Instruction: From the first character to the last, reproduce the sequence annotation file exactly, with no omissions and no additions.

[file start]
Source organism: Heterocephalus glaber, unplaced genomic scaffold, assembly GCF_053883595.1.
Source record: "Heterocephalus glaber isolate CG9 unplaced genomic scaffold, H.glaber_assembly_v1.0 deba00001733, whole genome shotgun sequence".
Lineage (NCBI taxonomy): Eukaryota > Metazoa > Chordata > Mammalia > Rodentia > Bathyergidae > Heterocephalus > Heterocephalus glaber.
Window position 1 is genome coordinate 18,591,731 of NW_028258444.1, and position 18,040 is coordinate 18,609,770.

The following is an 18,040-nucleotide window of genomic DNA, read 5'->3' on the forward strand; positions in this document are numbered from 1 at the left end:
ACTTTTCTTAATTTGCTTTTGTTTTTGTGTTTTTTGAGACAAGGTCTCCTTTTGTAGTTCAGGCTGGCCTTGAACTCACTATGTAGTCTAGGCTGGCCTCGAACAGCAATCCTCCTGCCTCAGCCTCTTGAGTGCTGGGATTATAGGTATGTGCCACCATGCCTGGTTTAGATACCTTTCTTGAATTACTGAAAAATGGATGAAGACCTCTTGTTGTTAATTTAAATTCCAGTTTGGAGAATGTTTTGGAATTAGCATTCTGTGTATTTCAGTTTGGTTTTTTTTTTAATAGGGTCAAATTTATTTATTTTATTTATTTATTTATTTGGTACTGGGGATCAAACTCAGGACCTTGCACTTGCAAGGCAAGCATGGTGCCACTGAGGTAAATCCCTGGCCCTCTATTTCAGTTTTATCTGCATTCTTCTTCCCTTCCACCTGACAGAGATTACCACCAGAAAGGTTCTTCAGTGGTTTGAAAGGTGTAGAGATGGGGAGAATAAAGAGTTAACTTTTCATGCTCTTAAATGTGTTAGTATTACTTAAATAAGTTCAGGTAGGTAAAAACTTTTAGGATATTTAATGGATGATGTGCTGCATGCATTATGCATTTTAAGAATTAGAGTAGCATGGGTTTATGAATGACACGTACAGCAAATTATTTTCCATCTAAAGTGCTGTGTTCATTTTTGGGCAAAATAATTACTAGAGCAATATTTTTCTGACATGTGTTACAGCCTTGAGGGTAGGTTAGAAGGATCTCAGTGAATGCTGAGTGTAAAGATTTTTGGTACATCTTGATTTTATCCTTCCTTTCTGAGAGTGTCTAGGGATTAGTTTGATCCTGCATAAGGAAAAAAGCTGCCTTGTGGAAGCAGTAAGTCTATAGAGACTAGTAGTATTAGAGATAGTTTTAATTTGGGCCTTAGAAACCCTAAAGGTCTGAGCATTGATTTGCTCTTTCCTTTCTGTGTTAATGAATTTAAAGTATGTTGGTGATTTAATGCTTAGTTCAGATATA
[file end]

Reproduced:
Source organism: Heterocephalus glaber, unplaced genomic scaffold, assembly GCF_053883595.1.
Source record: "Heterocephalus glaber isolate CG9 unplaced genomic scaffold, H.glaber_assembly_v1.0 deba00001733, whole genome shotgun sequence".
Lineage (NCBI taxonomy): Eukaryota > Metazoa > Chordata > Mammalia > Rodentia > Bathyergidae > Heterocephalus > Heterocephalus glaber.
Window position 1 is genome coordinate 18,591,731 of NW_028258444.1, and position 18,040 is coordinate 18,609,770.

The following is an 18,040-nucleotide window of genomic DNA, read 5'->3' on the forward strand; positions in this document are numbered from 1 at the left end:
ACTTTTCTTAATTTGCTTTTGTTTTTGTGTTTTTTGAGACAAGGTCTCCTTTTGTAGTTCAGGCTGGCCTTGAACTCACTATGTAGTCTAGGCTGGCCTCGAACAGCAATCCTCCTGCCTCAGCCTCTTGAGTGCTGGGATTATAGGTATGTGCCACCATGCCTGGTTTAGATACCTTTCTTGAATTACTGAAAAATGGATGAAGACCTCTTGTTGTTAATTTAAATTCCAGTTTGGAGAATGTTTTGGAATTAGCATTCTGTGTATTTCAGTTTGGTTTTTTTTTTAATAGGGTCAAATTTATTTATTTTATTTATTTATTTATTTGGTACTGGGGATCAAACTCAGGACCTTGCACTTGCAAGGCAAGCATGGTGCCACTGAGGTAAATCCCTGGCCCTCTATTTCAGTTTTATCTGCATTCTTCTTCCCTTCCACCTGACAGAGATTACCACCAGAAAGGTTCTTCAGTGGTTTGAAAGGTGTAGAGATGGGGAGAATAAAGAGTTAACTTTTCATGCTCTTAAATGTGTTAGTATTACTTAAATAAGTTCAGGTAGGTAAAAACTTTTAGGATATTTAATGGATGATGTGCTGCATGCATTATGCATTTTAAGAATTAGAGTAGCATGGGTTTATGAATGACACGTACAGCAAATTATTTTCCATCTAAAGTGCTGTGTTCATTTTTGGGCAAAATAATTACTAGAGCAATATTTTTCTGACATGTGTTACAGCCTTGAGGGTAGGTTAGAAGGATCTCAGTGAATGCTGAGTGTAAAGATTTTTGGTACATCTTGATTTTATCCTTCCTTTCTGAGAGTGTCTAGGGATTAGTTTGATCCTGCATAAGGAAAAAAGCTGCCTTGTGGAAGCAGTAAGTCTATAGAGACTAGTAGTATTAGAGATAGTTTTAATTTGGGCCTTAGAAACCCTAAAGGTCTGAGCATTGATTTGCTCTTTCCTTTCTGTGTTAATGAATTTAAAGTATGTTGGTGATTTAATGCTTAGTTCAGATATA